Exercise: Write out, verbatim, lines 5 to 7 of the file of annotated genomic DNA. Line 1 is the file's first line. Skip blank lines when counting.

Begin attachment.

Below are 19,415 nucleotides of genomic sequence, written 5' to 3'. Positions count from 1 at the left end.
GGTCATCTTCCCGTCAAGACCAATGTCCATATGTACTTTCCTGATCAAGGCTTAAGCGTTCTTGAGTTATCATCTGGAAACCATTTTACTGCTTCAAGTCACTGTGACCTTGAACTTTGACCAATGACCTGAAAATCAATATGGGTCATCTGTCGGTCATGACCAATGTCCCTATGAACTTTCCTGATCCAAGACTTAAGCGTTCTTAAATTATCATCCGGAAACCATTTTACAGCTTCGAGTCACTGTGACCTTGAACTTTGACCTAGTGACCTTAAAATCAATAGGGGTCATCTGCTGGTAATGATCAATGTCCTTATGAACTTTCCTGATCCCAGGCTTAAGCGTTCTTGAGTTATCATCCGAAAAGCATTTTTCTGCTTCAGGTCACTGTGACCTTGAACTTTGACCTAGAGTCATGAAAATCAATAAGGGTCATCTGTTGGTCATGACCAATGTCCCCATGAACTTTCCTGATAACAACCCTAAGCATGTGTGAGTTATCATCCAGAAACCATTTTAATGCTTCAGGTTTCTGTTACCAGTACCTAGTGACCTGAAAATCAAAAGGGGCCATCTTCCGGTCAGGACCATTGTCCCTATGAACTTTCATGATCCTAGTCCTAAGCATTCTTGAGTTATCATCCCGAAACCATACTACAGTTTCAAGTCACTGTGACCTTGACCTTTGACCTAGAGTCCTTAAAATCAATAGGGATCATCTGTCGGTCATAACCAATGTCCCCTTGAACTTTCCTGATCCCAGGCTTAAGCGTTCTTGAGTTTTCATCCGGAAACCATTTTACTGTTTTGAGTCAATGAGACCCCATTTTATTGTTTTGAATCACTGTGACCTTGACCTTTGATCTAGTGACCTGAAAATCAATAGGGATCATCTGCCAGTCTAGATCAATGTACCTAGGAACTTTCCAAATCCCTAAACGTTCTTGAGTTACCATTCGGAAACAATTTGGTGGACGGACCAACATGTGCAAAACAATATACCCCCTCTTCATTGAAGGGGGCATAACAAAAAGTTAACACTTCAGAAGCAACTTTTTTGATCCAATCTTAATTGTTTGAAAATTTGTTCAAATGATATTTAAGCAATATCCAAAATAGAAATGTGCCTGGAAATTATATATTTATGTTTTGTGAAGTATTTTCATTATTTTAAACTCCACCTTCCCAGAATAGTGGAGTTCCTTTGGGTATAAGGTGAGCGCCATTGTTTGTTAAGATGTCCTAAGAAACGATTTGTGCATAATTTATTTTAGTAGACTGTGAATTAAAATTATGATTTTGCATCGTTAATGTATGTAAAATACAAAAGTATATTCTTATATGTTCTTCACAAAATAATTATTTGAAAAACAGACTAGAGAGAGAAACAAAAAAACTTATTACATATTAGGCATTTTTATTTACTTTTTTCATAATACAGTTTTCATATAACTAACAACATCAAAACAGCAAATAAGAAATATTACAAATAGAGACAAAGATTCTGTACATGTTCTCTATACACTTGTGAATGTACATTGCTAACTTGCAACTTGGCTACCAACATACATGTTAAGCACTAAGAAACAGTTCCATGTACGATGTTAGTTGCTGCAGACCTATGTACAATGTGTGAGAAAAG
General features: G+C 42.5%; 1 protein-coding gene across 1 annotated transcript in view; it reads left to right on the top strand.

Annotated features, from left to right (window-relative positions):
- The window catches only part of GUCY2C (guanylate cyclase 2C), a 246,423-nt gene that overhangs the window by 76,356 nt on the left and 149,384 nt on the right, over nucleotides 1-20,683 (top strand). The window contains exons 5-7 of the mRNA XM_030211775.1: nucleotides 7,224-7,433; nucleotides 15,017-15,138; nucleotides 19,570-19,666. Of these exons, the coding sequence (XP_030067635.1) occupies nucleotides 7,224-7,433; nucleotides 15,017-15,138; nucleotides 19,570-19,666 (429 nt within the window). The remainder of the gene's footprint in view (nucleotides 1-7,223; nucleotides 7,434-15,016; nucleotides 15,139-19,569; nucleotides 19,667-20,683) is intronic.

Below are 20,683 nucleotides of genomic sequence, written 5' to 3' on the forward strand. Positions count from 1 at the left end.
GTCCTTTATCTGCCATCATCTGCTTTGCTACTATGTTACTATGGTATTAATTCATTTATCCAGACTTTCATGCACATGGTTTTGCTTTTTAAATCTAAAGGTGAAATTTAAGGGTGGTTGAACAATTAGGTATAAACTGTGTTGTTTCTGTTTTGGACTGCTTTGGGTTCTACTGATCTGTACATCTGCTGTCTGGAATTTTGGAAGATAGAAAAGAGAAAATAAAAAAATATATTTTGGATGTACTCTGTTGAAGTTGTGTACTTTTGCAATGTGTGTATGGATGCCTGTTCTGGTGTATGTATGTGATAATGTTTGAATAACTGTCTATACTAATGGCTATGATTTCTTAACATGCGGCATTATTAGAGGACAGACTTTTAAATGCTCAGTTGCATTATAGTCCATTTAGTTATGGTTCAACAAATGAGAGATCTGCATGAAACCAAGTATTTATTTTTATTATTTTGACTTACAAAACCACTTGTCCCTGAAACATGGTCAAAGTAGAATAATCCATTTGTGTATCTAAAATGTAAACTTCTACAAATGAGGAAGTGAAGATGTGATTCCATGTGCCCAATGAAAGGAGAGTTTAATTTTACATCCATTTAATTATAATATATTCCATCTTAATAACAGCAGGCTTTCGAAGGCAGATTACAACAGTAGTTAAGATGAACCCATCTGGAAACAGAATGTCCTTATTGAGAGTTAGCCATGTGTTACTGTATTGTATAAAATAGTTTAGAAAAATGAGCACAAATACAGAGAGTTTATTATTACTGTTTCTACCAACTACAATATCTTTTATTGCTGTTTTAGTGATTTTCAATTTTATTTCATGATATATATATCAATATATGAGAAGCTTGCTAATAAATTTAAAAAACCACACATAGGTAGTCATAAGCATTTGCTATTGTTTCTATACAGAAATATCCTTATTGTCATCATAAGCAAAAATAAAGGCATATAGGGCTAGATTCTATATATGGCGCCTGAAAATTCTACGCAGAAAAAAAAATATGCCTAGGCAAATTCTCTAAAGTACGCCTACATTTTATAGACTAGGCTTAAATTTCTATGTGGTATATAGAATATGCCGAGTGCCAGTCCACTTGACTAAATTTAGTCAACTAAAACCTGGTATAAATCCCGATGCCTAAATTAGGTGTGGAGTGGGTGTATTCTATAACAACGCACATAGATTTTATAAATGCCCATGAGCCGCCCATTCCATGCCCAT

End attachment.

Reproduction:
- The window catches only part of GUCY2C (guanylate cyclase 2C), a 246,423-nt gene that overhangs the window by 76,356 nt on the left and 149,384 nt on the right, over nucleotides 1-20,683 (top strand). The window contains exons 5-7 of the mRNA XM_030211775.1: nucleotides 7,224-7,433; nucleotides 15,017-15,138; nucleotides 19,570-19,666. Of these exons, the coding sequence (XP_030067635.1) occupies nucleotides 7,224-7,433; nucleotides 15,017-15,138; nucleotides 19,570-19,666 (429 nt within the window). The remainder of the gene's footprint in view (nucleotides 1-7,223; nucleotides 7,434-15,016; nucleotides 15,139-19,569; nucleotides 19,667-20,683) is intronic.

Below are 20,683 nucleotides of genomic sequence, written 5' to 3' on the forward strand. Positions count from 1 at the left end.
GTCCTTTATCTGCCATCATCTGCTTTGCTACTATGTTACTATGGTATTAATTCATTTATCCAGACTTTCATGCACATGGTTTTGCTTTTTAAATCTAAAGGTGAAATTTAAGGGTGGTTGAACAATTAGGTATAAACTGTGTTGTTTCTGTTTTGGACTGCTTTGGGTTCTACTGATCTGTACATCTGCTGTCTGGAATTTTGGAAGATAGAAAAGAGAAAATAAAAAAATATATTTTGGATGTACTCTGTTGAAGTTGTGTACTTTTGCAATGTGTGTATGGATGCCTGTTCTGGTGTATGTATGTGATAATGTTTGAATAACTGTCTATACTAATGGCTATGATTTCTTAACATGCGGCATTATTAGAGGACAGACTTTTAAATGCTCAGTTGCATTATAGTCCATTTAGTTATGGTTCAACAAATGAGAGATCTGCATGAAACCAAGTATTTATTTTTATTATTTTGACTTACAAAACCACTTGTCCCTGAAACATGGTCAAAGTAGAATAATCCATTTGTGTATCTAAAATGTAAACTTCTACAAATGAGGAAGTGAAGATGTGATTCCATGTGCCCAATGAAAGGAGAGTTTAATTTTACATCCATTTAATTATAATATATTCCATCTTAATAACAGCAGGCTTTCGAAGGCAGATTACAACAGTAGTTAAGATGAACCCATCTGGAAACAGAATGTCCTTATTGAGAGTTAGCCATGTGTTACTGTATTGTATAAAATAGTTTAGAAAAATGAGCACAAATACAGAGAGTTTATTATTACTGTTTCTACCAACTACAATATCTTTTATTGCTGTTTTAGTGATTTTCAATTTTATTTCATGATATATATATCAATATATGAGAAGCTTGCTAATAAATTTAAAAAACCACACATAGGTAGTCATAAGCATTTGCTATTGTTTCTATACAGAAATATCCTTATTGTCATCATAAGCAAAAATAAAGGCATATAGGGCTAGATTCTATATATGGCGCCTGAAAATTCTACGCAGAAAAAAAAATATGCCTAGGCAAATTCTCTAAAGTACGCCTACATTTTATAGACTAGGCTTAAATTTCTATGTGGTATATAGAATATGCCGAGTGCCAGTCCACTTGACTAAATTTAGTCAACTAAAACCTGGTATAAATCCCGATGCCTAAATTAGGTGTGGAGTGGGTGTATTCTATAACAACGCACATAGATTTTATAAATGCCCATGAGCCGCCCATTCCATGCCCAT